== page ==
Q. Apart from art, what do you love doing?
A.
 I especially like traveling to places far from the city, getting lost with my girl and our animals in the most remote places of nature possible, to be able to recharge the energies and breathe the fresh air of nature for which I always fight with my work.

Q. What is your philosophy in matters of art?
A.
 My philosophy is that art must contribute a good in society as I have said before, from cave paintings it has been transmitted from generation to generation to respect animals and therefore nature, from which our life and our species depends.  Therefore, I intend to follow that philosophy so beautiful and so necessary in our day.

Q. What does 'success' mean to you?
A.
 For me in particular, my only chance of success at a very personal level is to have contributed in large part to an ecological awareness, through my artistic career to the whole society ... That would be my only dream as an artist, my true success.

Q. What are the biggest things you've learned in life thus far?
A.
 I remember that before finding my purpose as a person and artist, I had a great emptiness inside me that weighed from a young age, feeling like a piece of useless meat that only consumed energy and oxygen.  I always wondered, what we were doing here, which is the meaning of life, I could not understand it ... that created in me a great sadness and more seeing the terrible things that the Human Being could commit to his fellow human beings and the environment that supports us.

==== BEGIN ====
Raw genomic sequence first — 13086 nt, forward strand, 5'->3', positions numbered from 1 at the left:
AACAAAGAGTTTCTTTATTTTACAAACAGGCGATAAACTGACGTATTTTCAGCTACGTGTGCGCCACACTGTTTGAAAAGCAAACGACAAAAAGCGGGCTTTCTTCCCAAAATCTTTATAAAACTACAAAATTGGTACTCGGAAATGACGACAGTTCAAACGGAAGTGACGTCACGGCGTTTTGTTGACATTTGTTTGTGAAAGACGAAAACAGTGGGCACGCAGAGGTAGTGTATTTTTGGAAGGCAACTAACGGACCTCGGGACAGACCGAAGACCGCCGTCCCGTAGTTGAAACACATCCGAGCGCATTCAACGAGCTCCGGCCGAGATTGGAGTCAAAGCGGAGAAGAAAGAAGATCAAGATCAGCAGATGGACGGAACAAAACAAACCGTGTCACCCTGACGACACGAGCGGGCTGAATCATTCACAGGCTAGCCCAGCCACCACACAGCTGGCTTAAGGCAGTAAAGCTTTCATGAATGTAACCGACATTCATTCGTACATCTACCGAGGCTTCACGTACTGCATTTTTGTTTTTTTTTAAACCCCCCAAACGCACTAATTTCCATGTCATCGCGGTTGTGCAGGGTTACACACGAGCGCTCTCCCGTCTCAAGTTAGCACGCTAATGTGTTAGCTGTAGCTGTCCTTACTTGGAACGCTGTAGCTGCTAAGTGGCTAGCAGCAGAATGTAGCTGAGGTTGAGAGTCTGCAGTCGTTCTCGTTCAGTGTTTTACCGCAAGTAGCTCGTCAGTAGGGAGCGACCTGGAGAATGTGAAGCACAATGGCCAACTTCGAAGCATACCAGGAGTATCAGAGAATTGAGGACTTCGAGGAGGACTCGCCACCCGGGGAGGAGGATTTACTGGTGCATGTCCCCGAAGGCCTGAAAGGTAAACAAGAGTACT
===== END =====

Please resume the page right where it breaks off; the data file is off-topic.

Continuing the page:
Therefore, the most important thing I have learned is to find my existential role in the time that I have lived.  The real reason why I am an artist, is to send a message to Humanity from my work.

Q. What’s the best piece of advice you’ve been given, and by who?
A. 
That I paint what really fills me, that I don't get carried away by the advice of others, that I feel done with the work I do.  Even if I have to navigate against the tide, precisely being different and going against the wind is what makes us different and we will succeed with what we do.
This advice comes from a compendium of people like: Félix Rodríguez de la Fuente, Iker Jimenez (presenter of the Fourth Millennium), my mother, my partner, my classmates and friends like Jesús Lozano Saorín, Jesús Lorente.

Q. What advice would you give to the next generation?
A.
 That they are authentic, that they do not let themselves be influenced by the bad advice of others, but that in turn they learn with them, that they demand a lot of themselves to get to achieve their goals, that they do not do art by art, that they carry a message to the world to improve the society in which they live.


Q. How would you like to be identified and remembered?
A.
 I would like to be identified and remembered as an activist artist who dedicated his work to reconnecting the Human Being with nature, for the sake of the planet and the generations to come.